Game On -- Down Home With the Neelys: "First and Ten" and "Game Night"
It almost risks redundancy for the 1,000-kilowatt cooking couple of Gina and Pat Neely to do any kind of Super Bowl-related show. Since, by all outward appearances, each of their cooking shows seems choreographed to climax with a whoopin' and hollerin' game-style party involving friends and family members too numerous to keep straight.
Food Network Gina and Pat Neely
But for the Neelys, the upcoming big game gives them all the excuse they need to trot out a slew of Memphis-flavored (read, barbecue) mains and sides -- many of them based on recipes from their Memphis-based restaurant.
In this week's two, big-game-themed shows ("First and Ten," and "Game Night") the Neelys managed to squeeze in a staggering total of 10 dishes, from homemade pita chips, to a five-hour smoked and slow-cooked, pork-butt -- the star of their super-sized nacho plate. And they did it all while maintaining their reputation as Food Network's most laugh-happy, and lovin' cooking couple.
Since the Neelys were cooking for an expected crowd of game watchers, they brought their own A-game of kitchen choreography. That boils down to wherever the gregarious Gina goes -- from the fridge to the stove to the cooking island -- so goes her lovingly doting husband, Pat.
Incredibly, though the couple spends an inordinate amount of time slathering each other with "y'alls," among countless other Southern-fried endearments (I particularly like, "fire it up, Mama") -- not to mention the childlike moment when Pat hikes an onion to Gina -- their cooking pace never once flags.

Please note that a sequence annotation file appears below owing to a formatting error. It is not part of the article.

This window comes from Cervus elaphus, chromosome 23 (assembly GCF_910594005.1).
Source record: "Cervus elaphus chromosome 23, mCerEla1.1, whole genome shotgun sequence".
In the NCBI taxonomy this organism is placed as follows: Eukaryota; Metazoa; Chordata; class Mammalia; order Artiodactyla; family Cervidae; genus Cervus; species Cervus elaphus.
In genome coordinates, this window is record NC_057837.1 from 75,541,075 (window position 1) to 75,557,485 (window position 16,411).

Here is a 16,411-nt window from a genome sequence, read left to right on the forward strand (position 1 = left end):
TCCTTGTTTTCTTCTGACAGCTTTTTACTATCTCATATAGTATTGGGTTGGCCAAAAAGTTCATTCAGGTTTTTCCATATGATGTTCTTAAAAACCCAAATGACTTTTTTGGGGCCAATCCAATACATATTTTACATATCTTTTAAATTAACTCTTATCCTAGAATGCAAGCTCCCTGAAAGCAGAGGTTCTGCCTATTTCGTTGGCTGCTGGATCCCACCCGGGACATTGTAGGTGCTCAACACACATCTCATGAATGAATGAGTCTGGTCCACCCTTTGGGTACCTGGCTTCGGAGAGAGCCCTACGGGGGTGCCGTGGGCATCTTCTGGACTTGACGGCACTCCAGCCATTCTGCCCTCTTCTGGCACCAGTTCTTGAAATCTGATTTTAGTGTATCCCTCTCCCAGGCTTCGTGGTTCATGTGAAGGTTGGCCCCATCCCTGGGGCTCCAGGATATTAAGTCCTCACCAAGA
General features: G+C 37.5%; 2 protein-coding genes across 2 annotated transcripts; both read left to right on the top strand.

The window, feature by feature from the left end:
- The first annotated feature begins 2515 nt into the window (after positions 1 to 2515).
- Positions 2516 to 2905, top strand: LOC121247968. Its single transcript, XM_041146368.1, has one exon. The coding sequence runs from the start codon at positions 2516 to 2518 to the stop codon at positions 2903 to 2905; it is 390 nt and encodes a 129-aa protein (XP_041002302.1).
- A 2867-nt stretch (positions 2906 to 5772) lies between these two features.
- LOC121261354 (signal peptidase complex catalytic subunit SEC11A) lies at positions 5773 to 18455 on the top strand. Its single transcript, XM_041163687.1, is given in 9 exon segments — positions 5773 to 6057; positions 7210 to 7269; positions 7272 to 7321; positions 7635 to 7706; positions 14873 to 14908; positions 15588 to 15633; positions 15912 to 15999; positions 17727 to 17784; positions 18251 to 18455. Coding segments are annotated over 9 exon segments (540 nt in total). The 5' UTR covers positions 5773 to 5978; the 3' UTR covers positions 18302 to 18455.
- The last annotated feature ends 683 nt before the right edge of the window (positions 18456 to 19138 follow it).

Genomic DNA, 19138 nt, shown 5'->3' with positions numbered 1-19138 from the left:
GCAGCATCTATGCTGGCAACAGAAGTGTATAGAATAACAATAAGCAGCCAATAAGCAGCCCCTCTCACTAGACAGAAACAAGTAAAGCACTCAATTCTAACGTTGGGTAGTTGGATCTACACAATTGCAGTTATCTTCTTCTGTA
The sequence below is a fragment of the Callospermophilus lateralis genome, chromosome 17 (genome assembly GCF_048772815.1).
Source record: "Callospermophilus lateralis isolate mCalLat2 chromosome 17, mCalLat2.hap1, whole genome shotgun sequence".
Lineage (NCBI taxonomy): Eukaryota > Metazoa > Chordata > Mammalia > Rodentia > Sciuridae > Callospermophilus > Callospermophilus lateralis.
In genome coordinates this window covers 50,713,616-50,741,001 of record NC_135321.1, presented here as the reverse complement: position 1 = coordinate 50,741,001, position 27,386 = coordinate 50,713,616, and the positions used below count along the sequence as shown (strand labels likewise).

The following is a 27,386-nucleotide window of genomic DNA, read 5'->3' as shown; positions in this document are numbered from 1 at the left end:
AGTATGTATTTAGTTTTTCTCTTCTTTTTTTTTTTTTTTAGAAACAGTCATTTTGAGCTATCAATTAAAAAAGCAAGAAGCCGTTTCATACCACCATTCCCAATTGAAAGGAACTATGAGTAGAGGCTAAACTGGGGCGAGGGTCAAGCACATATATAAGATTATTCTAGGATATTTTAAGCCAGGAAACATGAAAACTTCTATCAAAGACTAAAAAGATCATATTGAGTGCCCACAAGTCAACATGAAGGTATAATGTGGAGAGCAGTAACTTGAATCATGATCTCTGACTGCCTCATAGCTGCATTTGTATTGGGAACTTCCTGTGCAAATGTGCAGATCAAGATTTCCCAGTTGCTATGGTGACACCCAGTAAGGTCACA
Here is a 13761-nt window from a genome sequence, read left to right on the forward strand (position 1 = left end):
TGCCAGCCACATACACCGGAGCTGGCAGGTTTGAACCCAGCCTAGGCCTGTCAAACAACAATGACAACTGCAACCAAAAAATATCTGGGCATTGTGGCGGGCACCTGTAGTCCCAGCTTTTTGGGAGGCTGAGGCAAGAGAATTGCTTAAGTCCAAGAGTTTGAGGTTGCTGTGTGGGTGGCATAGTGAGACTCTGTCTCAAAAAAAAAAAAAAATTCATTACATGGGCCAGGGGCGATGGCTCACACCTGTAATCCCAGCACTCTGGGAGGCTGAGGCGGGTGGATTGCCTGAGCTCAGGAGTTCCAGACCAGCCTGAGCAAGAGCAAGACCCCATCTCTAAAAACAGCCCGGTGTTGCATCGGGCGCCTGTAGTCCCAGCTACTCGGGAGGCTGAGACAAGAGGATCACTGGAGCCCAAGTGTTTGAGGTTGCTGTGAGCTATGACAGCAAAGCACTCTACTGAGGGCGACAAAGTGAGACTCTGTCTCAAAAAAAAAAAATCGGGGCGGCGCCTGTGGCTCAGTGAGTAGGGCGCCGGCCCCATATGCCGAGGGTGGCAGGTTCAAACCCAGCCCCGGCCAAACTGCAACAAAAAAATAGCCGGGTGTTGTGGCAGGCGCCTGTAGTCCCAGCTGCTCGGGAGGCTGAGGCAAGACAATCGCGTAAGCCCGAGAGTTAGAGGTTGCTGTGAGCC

With the Neely's natural Southern accent so thick it makes Paula Deen sound like she could work for the BBC, this irresistibly fun-loving couple uses "game day" cooking as an excuse to inject even more of the South into their menu. No surprise, then, when that football-watching dreary regular of artichoke dip is combined with collard greens, along with Parmesan and cheddar cheeses, the result is a much earthier, more complex pass-around appetizer.
The Neelys are disarmingly dexterous, and highly cooperative, home cooks, with their restaurant-honed ability to dispatch a few red onions and garlic cloves with remarkable speed -- all the while blathering on in that sugary way of a still-infatuated couple. They enjoy huddling over the same pot, sharing whisking duties, or dividing the tedium of rolling patties into their Memphis burgers -- each carrying the surprising accent of a basil leaf.
Even more remarkable is this cooking couple's ability to inter-cut little bits of useful advice during their constant stream of Neelyisms. Gina interrupts herself long enough to offer a great demonstration of suffusing olive oil with garlic cloves, while Pat stops joshing in time to show off his use of miniature hickory wood shavings in order to smoke meats on any kitchen stove.
Ultimately, the Neely's big game-based shows never stray too far from Down Home's domestic flow-chart where Gina Neely is the nucleus around which Pat orbits. At the end of the "First and Ten" broadcast, Gina is the one directing her boys on how much vodka, beer, club soda and crushed limes to put in her special vat of Super Bowl Punch. Gina may be leading a cheer of "team work, team work" but one thing is clear: As a force of feminist nature, in the Down Home With the Neelys kitchen anyway, Gina's the one with all kinds of game.
(Down Home With the Neelys: "First and Ten" rebroadcast on February 8 at 10 a.m.; "Game Night" rebroadcast on February 9, 10 a.m. on the Food Network).